Bremen reopened at 11:00 am, while the airport at Hamburg resumed business at midday. Berlin’s two airports, Tegel and Schönefeld, which closed at 11:00 am were reopened at 2:00 pm.
An ash cloud from the Icelandic volcano Grimsvötn reached northern Germany early on Wednesday, forcing the airports to close for several hours, with around 450 flights cancelled.
But in good news for travellers, geologists in Iceland said activity at the volcano appeared to be over at least for the time being and that the ash plume at the site of the eruption had almost disappeared.
“There has been no activity since about 0200 GMT this morning,” Sigthrudur Armannsdottir of the Icelandic Meteorological Office said on Wednesday, adding that “it’s too soon to say the eruption is (completely) over.”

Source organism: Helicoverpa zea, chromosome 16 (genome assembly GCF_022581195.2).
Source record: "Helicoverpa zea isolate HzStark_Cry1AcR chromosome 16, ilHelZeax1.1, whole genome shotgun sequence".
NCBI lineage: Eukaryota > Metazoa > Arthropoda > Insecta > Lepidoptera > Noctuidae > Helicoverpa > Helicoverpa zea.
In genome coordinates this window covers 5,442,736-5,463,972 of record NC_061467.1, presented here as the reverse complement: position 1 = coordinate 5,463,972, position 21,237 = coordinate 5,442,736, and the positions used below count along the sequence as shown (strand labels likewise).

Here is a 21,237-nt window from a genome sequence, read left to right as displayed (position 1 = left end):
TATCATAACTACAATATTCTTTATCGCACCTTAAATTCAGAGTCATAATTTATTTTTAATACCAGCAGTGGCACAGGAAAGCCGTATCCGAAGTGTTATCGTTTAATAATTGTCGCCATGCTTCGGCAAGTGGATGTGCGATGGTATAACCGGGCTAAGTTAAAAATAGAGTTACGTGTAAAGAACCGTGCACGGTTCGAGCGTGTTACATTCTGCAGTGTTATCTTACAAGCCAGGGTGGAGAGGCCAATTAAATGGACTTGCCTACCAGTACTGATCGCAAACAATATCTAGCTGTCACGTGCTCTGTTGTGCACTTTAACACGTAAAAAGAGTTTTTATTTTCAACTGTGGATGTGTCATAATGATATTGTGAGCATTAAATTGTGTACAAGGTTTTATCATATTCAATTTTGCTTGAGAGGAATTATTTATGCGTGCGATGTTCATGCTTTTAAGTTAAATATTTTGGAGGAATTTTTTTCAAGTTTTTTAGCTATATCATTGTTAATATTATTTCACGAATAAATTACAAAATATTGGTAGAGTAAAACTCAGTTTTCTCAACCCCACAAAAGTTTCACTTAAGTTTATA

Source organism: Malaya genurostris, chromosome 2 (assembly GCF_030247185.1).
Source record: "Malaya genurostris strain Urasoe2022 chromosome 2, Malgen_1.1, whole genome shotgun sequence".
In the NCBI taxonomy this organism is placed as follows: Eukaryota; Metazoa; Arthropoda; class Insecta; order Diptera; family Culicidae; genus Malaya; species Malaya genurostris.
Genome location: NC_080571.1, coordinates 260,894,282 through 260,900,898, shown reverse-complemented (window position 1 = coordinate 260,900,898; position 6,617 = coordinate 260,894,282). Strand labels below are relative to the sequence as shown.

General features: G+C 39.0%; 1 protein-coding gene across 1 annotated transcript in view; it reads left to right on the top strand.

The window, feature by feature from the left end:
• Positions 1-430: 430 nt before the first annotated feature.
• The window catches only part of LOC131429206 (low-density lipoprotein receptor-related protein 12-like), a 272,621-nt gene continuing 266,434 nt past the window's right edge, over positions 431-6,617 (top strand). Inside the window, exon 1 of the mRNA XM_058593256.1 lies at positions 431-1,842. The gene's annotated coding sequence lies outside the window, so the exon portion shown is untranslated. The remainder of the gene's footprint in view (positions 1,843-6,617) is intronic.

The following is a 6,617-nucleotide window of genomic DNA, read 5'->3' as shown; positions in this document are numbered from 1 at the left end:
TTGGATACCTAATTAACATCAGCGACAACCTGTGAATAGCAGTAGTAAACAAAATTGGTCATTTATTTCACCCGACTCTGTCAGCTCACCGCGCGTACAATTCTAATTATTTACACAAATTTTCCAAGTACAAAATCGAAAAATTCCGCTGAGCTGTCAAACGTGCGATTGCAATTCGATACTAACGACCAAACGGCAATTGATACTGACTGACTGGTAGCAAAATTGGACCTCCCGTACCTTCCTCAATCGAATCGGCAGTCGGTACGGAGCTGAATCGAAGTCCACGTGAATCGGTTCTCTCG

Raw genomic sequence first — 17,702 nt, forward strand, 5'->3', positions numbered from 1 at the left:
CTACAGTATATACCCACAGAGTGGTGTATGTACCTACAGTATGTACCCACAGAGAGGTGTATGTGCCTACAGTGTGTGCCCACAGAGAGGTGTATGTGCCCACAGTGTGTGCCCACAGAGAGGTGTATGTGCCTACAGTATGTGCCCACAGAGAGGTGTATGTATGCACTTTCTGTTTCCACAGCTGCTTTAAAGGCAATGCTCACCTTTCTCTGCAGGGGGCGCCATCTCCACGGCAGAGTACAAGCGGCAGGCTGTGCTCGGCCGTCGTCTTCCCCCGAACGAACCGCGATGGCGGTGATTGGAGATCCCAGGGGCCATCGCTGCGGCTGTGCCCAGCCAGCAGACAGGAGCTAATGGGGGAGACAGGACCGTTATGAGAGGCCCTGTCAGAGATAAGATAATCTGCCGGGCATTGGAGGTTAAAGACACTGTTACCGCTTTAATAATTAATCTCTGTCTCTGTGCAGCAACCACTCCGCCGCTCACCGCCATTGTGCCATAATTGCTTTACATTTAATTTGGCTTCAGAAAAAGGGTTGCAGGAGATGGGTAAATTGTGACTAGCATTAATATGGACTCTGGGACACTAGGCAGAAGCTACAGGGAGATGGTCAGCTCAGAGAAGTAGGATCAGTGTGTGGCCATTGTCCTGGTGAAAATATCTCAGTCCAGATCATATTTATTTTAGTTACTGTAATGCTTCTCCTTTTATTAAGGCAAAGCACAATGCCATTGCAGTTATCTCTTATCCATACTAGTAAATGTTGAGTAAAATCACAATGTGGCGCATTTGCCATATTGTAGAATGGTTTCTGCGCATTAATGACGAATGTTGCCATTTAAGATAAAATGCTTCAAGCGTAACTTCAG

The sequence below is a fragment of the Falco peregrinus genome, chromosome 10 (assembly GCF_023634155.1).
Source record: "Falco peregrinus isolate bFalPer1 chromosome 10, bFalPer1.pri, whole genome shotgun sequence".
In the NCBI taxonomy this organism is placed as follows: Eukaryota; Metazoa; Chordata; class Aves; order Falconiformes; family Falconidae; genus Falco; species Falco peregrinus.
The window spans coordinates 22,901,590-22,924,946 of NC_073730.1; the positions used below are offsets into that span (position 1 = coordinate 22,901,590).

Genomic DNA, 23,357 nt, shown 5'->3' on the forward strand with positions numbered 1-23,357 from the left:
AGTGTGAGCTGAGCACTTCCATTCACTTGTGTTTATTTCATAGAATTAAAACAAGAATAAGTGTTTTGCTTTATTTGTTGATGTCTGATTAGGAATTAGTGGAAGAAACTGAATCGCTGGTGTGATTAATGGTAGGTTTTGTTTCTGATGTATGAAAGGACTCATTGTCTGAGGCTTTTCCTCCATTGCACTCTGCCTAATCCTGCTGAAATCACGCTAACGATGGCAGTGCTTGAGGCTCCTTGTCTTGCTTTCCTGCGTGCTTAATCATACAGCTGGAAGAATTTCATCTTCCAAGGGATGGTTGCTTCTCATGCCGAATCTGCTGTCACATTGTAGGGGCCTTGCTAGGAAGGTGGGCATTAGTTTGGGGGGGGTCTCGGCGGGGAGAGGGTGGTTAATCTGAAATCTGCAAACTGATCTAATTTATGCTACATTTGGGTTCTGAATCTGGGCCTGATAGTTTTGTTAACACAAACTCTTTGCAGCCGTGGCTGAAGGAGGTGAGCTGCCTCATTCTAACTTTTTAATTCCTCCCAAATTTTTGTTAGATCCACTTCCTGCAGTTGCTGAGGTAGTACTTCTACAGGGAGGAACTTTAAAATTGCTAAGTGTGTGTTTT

Air traffic disruption in Germany had not affected major German hubs in Frankfurt and Munich Wednesday morning, but Lufthansa, the country’s largest air carrier, said it expected to cancel some 150 flights from cities that lay in the cloud’s path.
Just over a year ago, ash spewing from another volcano, Eyjafjoell, caused the biggest aerial shut-down in Europe since World War II, affecting more than 100,000 flights and eight million passengers.
On Tuesday, some 500 flights were grounded across northern England, Scotland and Northern Ireland as the cloud drifted by, but British airspace was reported clear Wednesday morning.
Further east, Denmark, which Tuesday had closed a small area of its airspace because of the cloud, said the situation had since returned to normal.
“The latest readings have shown there is no longer a concentration of ash in Danish airspace, allowing us to fully reopen it”, Camilla Hegnsborg, a spokeswoman for air traffic control Naviair told AFP.
Airspace over parts of the North Sea remained closed however, while Denmark, which is responsible for Greenland’s airspace, said it had also ordered the closing of several areas surrounding it.
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